Mobile Buyers' Guide, December 2009by Jarred Walton on December 6, 2009 12:00 AM EST
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At the bottom of the price spectrum we have laptops that cost under $400. The vast majority of these laptops are going to be netbooks, typically a laptop that's under 12" for the LCD. We're not particularly concerned with that classification, though. Laptop, netbook, or notebook: it doesn't really matter to us. What matters are the features you can get, so let's look at the $400 or less offerings.
Intel Atom Laptops
If you're buying a new laptop for under $400 - and especially if it's $300 or less - you're likely getting something with an Intel Atom processor. That's not necessarily a bad thing, but you should be fully aware of what you're getting. The fastest Atom laptop CPU, the N280, runs at 1.66GHz and offers about the same level of performance as a 1.2GHz Pentium M. Considering 1.2GHz Pentium M laptops were state-of-the-art about seven years ago, we're obviously not looking at lightning fast performance. The difference is that an Atom CPU consumes far less power than any Pentium M; in our testing, the "worst" Atom-based netbook still managed to provide over 5 hours of battery life in typical tasks (with a 6-cell battery), and over 3 hours even for demanding tasks like HD video playback. Netbooks like the ASUS 1005HA can last up to 10 hours on a single charge, making the promise of "all-day" computing a reality.
Netbook options these days typically range from 9.1" chassis designs up to 11.6", with a few 12.1" options. We tend to prefer the larger netbooks simply because they offer a higher resolution LCD. 9.1" and 10.1" LCDs are mostly of the 1024x600 ilk, which can be frustrating with some applications. A few manufacturers have offered 1366x768 LCDs in 10.1" netbooks, but those can be difficult to find. In contrast, all of the 11.6" laptops we've looked at run at 1366x768, which is a good balance of size and resolution, and the 12.1" designs usually have a 1280x800 display.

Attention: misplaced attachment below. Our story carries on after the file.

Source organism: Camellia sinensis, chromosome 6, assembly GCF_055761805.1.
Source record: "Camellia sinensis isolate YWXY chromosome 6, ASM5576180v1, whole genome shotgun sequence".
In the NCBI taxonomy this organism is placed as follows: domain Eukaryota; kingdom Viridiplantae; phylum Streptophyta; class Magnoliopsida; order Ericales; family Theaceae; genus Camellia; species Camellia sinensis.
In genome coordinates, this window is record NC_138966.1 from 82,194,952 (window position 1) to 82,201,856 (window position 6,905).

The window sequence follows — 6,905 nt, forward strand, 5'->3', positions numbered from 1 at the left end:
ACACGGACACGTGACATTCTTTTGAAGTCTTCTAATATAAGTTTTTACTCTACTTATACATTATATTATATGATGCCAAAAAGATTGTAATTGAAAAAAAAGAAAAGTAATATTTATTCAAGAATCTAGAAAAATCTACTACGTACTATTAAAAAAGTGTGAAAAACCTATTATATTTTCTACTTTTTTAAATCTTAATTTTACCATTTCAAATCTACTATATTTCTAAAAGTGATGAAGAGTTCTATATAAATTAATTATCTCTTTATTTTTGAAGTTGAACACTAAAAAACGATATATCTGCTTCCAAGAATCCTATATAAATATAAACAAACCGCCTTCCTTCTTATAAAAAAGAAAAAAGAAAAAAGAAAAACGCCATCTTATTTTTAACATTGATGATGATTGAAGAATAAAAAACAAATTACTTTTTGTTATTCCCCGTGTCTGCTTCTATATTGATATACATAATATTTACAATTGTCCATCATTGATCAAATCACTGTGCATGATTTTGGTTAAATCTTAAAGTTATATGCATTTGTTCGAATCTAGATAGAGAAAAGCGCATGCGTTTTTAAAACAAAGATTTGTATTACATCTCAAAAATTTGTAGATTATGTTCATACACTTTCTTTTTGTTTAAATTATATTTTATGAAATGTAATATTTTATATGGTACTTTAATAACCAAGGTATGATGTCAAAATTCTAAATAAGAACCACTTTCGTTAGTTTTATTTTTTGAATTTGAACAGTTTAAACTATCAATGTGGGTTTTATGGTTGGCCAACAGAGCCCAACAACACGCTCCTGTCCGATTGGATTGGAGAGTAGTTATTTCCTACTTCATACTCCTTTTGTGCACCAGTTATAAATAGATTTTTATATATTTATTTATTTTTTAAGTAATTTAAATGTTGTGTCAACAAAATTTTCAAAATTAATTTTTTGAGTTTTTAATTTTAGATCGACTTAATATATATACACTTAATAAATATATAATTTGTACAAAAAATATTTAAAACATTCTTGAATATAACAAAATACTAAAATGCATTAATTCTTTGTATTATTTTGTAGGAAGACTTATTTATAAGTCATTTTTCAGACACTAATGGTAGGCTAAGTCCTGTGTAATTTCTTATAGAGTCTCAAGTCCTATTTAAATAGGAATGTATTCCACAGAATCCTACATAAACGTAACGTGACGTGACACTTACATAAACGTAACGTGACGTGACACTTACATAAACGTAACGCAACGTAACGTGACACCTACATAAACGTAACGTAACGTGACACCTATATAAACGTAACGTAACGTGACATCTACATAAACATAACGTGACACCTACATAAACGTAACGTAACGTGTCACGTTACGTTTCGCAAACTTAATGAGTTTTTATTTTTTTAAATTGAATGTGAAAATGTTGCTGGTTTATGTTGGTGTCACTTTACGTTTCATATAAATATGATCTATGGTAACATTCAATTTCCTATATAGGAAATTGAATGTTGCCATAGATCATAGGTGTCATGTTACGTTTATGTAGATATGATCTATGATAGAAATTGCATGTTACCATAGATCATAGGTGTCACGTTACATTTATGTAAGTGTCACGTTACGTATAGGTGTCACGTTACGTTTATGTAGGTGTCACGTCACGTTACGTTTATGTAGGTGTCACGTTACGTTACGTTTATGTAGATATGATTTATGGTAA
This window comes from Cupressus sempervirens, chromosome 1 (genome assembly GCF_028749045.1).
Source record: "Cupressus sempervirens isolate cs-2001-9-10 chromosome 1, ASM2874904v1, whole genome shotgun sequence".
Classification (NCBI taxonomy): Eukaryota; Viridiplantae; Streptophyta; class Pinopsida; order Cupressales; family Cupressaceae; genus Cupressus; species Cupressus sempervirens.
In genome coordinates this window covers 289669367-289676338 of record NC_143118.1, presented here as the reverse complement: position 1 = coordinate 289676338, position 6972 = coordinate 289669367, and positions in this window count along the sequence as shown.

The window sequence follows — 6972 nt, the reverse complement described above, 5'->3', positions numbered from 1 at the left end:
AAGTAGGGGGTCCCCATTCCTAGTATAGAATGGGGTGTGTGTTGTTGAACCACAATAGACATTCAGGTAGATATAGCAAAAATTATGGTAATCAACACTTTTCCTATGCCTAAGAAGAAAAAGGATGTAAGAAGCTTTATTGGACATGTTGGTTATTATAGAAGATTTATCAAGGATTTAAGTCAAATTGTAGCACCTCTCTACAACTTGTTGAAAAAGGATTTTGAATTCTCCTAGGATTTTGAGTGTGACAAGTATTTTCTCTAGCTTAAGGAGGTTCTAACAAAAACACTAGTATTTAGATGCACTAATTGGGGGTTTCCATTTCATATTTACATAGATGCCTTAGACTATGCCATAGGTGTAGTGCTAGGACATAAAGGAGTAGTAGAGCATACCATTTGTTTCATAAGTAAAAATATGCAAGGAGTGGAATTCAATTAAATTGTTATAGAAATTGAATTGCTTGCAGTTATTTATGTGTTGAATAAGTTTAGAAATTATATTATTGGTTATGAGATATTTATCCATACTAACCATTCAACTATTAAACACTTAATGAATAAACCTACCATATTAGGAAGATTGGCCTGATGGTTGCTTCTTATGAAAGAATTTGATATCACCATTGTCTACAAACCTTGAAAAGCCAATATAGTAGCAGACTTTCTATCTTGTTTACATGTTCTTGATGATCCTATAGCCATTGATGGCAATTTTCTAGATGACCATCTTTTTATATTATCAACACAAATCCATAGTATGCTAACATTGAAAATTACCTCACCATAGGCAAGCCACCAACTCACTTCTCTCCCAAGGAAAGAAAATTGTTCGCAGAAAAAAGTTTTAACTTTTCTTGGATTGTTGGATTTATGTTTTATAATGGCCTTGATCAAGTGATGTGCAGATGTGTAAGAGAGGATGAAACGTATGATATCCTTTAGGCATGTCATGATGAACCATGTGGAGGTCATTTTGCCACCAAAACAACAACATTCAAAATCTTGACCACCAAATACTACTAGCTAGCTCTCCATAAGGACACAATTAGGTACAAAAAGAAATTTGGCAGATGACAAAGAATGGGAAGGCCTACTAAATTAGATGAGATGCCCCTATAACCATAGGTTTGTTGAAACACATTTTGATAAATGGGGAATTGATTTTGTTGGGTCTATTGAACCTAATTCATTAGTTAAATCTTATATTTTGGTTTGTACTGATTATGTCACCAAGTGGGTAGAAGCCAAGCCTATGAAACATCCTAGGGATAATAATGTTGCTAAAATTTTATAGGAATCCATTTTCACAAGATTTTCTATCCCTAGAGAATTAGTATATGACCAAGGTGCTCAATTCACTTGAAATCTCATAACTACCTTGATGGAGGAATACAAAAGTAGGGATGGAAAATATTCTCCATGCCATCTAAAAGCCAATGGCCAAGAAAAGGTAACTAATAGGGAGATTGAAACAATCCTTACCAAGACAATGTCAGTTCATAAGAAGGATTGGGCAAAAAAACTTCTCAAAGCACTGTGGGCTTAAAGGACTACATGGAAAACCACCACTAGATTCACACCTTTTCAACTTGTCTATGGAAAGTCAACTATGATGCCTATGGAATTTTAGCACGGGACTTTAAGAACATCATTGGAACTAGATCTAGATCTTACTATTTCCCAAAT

You will be hard-pressed to find a laptop with more than 2GB for under $400, and Atom-based netbooks typically support a maximum of 2GB RAM (via a single SO-DIMM slot). We recommend getting 2GB if at all possible from the start; with netbooks only supporting a single DIMM, if you upgrade later from 1GB to 2GB, you end up with an extra, "useless" SO-DIMM. A few netbooks include 1GB of RAM soldered onto the motherboard, in which case you can get up to 3GB, but with no 64-bit support there's not much incentive to move beyond 2GB right now.
What would we recommend out of the sub-$400 Atom laptops? One laptop we've tested extensively is the ASUS 1005HA, and it's the best of the Atom netbooks we've used. The overall design and features are pretty typical, but battery life was better than the competition and more importantly, the 1005HA LCD delivered a stellar contrast ratio above 1000:1. It makes a huge difference in the way movies and pictures look, and considering the 1005HA doesn't cost much more than competing options, it's an easy recommendation. There's even a matte LCD version of the 1005HA (the 1005HA-VU1X-WT or 1005HA-VU1X-BK), which is awesome to see (but the casing and bezel are still glossy). So glossy or matte: you get to decide. You can also choose between Windows XP and Win7 Starter, but we'd stick with XP or plan on getting 2GB RAM and running Win7 Home Premium - Starter is a bit too limited for our tastes. It's a shame we haven't been able to find any 10.1" 1366x768 LCDs that offer a similar contrast ratio, as that's the only item on our 1005HA wish list.
There's at least one competing alternative to Atom right now, the VIA Nano, but the only netbook with Nano is the Samsung NC20, which costs over $500. We'll pass on that; performance of Nano appears to be a bit better than Atom, but for the price there are many other options. Also worth noting is that even the smallest SSDs that are worth having cost over $100, so you won't find any good SSDs in this price range. We definitely wouldn't bother with upgrading an Atom laptop to an SSD either - if the increase in performance such an upgrade brings is important, we recommend starting with a CULV laptop instead. That brings us to the other $400 alternatives.